Have you ever wished you could make the world better for people with learning and attention issues? Not just for your child, but for every child and adult with dyslexia, ADHD or other challenge? You can, and our “Be an Advocate” Training Center will show you how.
Here you’ll find a quick guide to how to start being an advocate. You’ll also find key tools and resources to help you change your school, community and even the country. Finally, you’ll get information and training about laws that affect kids with learning and attention issues.
“Being an advocate is about using your voice to make a difference.”
Getting Started: How to Start Being an Advocate
Being an advocate doesn’t mean you have to quit your job, write big checks to politicians or rush to Washington D.C. You don’t need to know everything about learning or attention issues or the law.
Being an advocate simply requires that you use your voice to make a difference. You have an important story to tell and experiences to share.
Even if you have only five minutes per week to spare, here are six ways to how to get started.
- Understand the Basics of Learning and Attention Issues
If you haven’t already, take a look at what you need to know about learning and attention issues.
- Learn About Laws Protecting People With Disabilities
There’s no need to go to law school. Use this visual resource to learn about state and federal laws protecting people with disabilities, including those with learning and attention issues
- Get on the Mailing List of Advocacy Organizations
Our legislative updates and action alerts are a great way to be on top of what Congress and states are doing about learning and attention issues. Sign up today.
- Take Action on a Pressing Issue
The Understood Action Center always has three pressing campaign issues that you can act on. Take action now to make a difference.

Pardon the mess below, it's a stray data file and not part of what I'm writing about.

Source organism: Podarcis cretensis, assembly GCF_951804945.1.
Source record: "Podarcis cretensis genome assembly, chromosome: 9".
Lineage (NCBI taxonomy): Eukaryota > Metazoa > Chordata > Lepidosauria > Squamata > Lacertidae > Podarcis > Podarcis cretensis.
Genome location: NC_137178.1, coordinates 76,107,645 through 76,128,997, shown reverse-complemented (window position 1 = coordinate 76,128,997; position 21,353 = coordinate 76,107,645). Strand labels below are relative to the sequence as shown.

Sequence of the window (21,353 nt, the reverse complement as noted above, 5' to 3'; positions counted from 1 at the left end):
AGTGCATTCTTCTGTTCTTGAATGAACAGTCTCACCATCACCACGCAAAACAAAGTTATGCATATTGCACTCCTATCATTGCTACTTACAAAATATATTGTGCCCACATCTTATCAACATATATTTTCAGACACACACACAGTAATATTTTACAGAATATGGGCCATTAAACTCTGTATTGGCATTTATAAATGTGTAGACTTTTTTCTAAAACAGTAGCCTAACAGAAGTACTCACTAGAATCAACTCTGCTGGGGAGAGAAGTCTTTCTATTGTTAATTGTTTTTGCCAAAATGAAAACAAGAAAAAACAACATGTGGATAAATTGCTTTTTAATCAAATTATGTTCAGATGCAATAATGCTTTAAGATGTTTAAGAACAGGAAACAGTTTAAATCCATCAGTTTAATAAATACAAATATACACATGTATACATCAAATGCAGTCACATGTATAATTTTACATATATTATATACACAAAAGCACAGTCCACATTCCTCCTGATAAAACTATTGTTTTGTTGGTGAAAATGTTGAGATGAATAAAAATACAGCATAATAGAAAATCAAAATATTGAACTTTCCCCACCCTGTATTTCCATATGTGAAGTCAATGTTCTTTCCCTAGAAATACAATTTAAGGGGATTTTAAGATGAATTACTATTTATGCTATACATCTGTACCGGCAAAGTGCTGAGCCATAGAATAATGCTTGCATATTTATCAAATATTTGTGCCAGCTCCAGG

- Talk About What You Know
Talk to family, friends and even strangers about the needs of people with learning and attention issues. Get easy conversation starters for talking about learning and attention issues.
It may seem basic, but it’s critical that you exercise this right. When you vote for politicians who share your values about education, you’re making a difference. Find your representative.
Advocacy: Key Tools and Resources
Ready for more? Here are some key tools and resources for creating positive change in the world of learning and attention issues.
- LD Advocates Guide—a guide with tips on working with laws, politicians and the media to advocate for kids.
- State of LD 2014—your source for the latest data and research on children and adults with learning and attention issues.
- Out-of-the-Box Advocacy—a series on how to use social media, blogs and other creative tools to change your school.
Every day, parents just like you are deciding to get involved and make a difference for learning and attention issues. Now, more than ever, it’s critical that our voices are heard from Washington, D.C. to every state and every school in this nation.